"Yes, Justin and Joey called yesterday. He refused to talk to them, he seemed upset that they even called."
"Has he caught any of Justin's interviews this week?"
"No, he walks out of the room when ever he's on."
"It must he hard on him to see how well Justin is doing with his solo album. And how well Joey is doing on Broadway."
"I think they just remind him how much of a failure he thinks he is," Diane said sadly.
"We all know that's a bunch of crap!" Chris stated. "It wasn't his fault they couldn't raise the twenty million. He's worked his ass off training for that flight. He should be proud of himself for getting as far as he did."
"He's not looking at it that way," Diane said. "You know how driven he is. He feels like he let us all down by not making it into space."
"Diane, is he talking to anyone?"
"No. Not really. He spends his time either in his room or sitting out in the yard."
"That's not good. You need to get him to talk to some one. Maybe a therapist would help?" Chris suggested.
"We're going to have to do something soon. He is driving the rest of us crazy."
"Well I hope you can come up with something," Chris said. "Tell him I miss his ugly face and to give me a call."
"Will do," Diane laughed. "Bye, Chris."
After hanging up Diane sat looking out the window watching her son. She knew she had to do something and soon. Picking up the phone she made a call.
Diane looked up as her husband came into the kitchen for breakfast.
"Is he up?" Jim asked.
Diane nodded as she indicated the backyard.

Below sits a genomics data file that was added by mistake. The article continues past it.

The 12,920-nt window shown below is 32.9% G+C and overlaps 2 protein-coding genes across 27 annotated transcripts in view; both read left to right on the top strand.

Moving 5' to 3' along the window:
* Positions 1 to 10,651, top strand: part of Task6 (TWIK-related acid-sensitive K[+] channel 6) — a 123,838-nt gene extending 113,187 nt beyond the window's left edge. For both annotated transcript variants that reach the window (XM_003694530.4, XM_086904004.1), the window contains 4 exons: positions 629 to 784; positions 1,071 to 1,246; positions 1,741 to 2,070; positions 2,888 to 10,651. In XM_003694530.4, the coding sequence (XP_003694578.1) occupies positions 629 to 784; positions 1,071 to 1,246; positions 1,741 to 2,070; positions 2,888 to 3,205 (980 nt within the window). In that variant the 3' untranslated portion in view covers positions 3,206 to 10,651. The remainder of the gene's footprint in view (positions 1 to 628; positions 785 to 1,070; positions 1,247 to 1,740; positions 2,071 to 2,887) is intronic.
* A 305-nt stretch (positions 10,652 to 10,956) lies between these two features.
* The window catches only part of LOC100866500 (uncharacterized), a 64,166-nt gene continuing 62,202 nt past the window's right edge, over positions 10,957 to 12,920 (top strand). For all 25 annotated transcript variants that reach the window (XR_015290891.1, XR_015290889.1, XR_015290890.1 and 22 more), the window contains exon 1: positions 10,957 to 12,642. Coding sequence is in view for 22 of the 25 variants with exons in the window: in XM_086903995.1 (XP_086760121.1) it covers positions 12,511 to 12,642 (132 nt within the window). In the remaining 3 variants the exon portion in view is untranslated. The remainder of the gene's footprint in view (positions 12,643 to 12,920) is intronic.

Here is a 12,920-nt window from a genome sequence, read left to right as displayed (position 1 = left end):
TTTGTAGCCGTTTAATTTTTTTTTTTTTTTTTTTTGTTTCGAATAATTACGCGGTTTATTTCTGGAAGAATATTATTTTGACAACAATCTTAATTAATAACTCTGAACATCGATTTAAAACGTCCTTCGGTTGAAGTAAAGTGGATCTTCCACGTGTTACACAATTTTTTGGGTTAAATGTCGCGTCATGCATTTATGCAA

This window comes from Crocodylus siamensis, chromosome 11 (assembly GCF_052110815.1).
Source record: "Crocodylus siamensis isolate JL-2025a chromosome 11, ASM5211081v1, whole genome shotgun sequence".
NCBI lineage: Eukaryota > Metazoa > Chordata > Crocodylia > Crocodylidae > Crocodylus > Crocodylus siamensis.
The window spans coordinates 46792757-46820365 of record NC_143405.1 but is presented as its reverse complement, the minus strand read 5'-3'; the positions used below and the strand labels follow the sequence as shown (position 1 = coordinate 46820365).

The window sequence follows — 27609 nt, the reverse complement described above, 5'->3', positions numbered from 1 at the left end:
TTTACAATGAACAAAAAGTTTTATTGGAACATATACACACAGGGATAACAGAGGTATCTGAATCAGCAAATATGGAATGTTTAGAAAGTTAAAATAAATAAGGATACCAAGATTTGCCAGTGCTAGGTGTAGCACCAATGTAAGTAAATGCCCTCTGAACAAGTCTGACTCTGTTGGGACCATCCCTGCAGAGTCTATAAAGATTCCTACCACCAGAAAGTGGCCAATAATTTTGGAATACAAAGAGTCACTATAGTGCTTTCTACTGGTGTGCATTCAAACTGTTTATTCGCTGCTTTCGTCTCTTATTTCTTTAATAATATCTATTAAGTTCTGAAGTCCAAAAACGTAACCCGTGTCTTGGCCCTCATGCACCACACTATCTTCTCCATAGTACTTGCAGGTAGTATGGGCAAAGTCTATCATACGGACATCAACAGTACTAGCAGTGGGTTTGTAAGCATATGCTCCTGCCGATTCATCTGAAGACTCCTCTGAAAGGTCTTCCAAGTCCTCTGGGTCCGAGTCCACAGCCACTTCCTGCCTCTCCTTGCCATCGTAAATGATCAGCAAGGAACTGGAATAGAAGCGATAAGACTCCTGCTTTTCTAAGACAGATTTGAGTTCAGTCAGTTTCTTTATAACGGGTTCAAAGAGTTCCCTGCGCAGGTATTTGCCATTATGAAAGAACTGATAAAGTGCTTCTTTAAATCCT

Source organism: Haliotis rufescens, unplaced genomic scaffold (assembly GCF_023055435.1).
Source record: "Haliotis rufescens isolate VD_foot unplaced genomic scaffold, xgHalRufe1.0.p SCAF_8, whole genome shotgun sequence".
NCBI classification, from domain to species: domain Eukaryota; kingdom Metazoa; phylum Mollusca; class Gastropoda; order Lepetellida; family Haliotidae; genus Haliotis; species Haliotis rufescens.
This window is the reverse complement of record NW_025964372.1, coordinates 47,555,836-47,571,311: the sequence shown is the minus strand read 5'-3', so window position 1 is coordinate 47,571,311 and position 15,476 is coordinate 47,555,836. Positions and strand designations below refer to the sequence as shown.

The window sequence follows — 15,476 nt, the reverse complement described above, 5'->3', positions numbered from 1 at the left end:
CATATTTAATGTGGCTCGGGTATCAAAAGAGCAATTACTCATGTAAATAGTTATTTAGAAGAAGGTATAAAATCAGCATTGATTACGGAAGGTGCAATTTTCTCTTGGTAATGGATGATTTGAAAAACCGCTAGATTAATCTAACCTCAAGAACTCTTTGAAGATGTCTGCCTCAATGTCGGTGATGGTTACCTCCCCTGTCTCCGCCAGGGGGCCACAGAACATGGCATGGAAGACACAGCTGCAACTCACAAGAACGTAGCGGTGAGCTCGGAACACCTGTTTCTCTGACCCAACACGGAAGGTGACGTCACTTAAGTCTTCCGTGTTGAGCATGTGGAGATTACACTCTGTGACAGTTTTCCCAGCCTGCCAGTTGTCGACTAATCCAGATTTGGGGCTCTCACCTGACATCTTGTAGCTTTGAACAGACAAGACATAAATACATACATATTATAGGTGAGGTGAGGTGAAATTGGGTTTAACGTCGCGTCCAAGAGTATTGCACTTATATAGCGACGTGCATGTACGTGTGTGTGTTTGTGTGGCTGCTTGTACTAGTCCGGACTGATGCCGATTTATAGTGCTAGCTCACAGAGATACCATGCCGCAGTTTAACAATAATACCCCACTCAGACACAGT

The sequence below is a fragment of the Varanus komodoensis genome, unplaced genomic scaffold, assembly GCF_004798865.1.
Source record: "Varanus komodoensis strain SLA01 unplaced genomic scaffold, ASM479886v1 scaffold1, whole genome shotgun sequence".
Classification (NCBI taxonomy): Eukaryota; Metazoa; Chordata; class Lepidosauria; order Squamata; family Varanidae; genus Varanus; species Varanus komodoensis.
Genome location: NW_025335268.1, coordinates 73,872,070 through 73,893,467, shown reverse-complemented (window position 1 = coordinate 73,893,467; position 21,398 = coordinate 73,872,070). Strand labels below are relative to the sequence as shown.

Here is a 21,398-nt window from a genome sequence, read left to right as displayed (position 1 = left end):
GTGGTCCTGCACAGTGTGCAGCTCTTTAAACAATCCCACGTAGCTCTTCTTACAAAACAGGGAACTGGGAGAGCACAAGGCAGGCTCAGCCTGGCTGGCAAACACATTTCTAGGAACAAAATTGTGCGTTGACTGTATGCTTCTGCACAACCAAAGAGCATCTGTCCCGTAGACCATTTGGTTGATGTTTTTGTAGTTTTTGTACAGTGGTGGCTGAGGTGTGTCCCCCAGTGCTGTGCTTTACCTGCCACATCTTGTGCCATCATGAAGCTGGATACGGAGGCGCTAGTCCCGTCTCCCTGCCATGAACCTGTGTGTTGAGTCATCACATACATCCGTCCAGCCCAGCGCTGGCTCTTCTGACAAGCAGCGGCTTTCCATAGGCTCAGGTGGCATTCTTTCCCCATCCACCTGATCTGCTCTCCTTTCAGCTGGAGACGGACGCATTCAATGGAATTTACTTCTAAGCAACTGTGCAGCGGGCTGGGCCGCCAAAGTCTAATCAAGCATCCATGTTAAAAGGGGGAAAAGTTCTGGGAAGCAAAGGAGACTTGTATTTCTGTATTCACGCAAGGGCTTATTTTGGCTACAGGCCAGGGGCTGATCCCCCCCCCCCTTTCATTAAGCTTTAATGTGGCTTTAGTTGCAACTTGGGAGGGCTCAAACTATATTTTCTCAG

Jim sighed, "Did he eat anything this morning?"
"He was eating a bowl of cereal when I came down."
"At least he's eating. What's the plan for today?"
Before Diane could answer the doorbell rang. "That should the first part of my plan now," Diane said as she went to answer the door.
Lance was idly walking around the back yard when he heard the screen door slam close. Looking up he let out a soft moan. Walking toward him was Pastor Williams from his family's church. Lance offered his hand, "Pastor Williams, I haven't seen you in a long time."
Pastor Williams grasp Lance's hand, "It's good to see you, James. Or is it Lance now?"
Lance chuckled, "I'll answer to either one, Pastor Williams."
"I think I'll stick to James. This Lance thing isn't the boy I knew. But you're no longer a boy are you."
"Yeah, it's been a few years, Pastor Williams."
"James, please call me Ted. You're no longer a kid in my Sunday school class."
"Okay, Ted," Lance said shyly. "I was just wondering. Did my mom ask you to come and talk to me?"
"I'm not going to lie to you. She did call me last night."
"I figured so," Lance sighed. "I don't need a counselor."
"Good," Ted said. "I've never gotten into doing that."
"So then why are you here?"
"To collect something you owe me," Ted said with a mischievous smile.
"What do I owe?" Lance asked perplexed.
"Sixty hours community service."
Placing his arm around Lance's shoulder, Ted said. "Before you became a big pop star you signed a contract to do community service with the church teen outreach club. And I still have that contract."
"You can't expect me honor that contract?" Lance asked.
"Now don't tell me you don't have the time."
"Well I don't. I'm busy."
"Doing what, James? Driving your parents crazy?"
Lance was silent for a long while he didn't know what to say. "Sixty hours? Are you sure it's sixty hours?"
"Now would I lie?" Ted asked as he looked over the top of his glasses.
Lance sighed, "I guess not. . . What do I have to do?"
Smiling, Ted knew he had him. "You are coming with me. I have a group doing service work at the county home."
"I'm not going to get out of this, am I?" Lance asked.
"Nope," Pastor Ted said with a smile.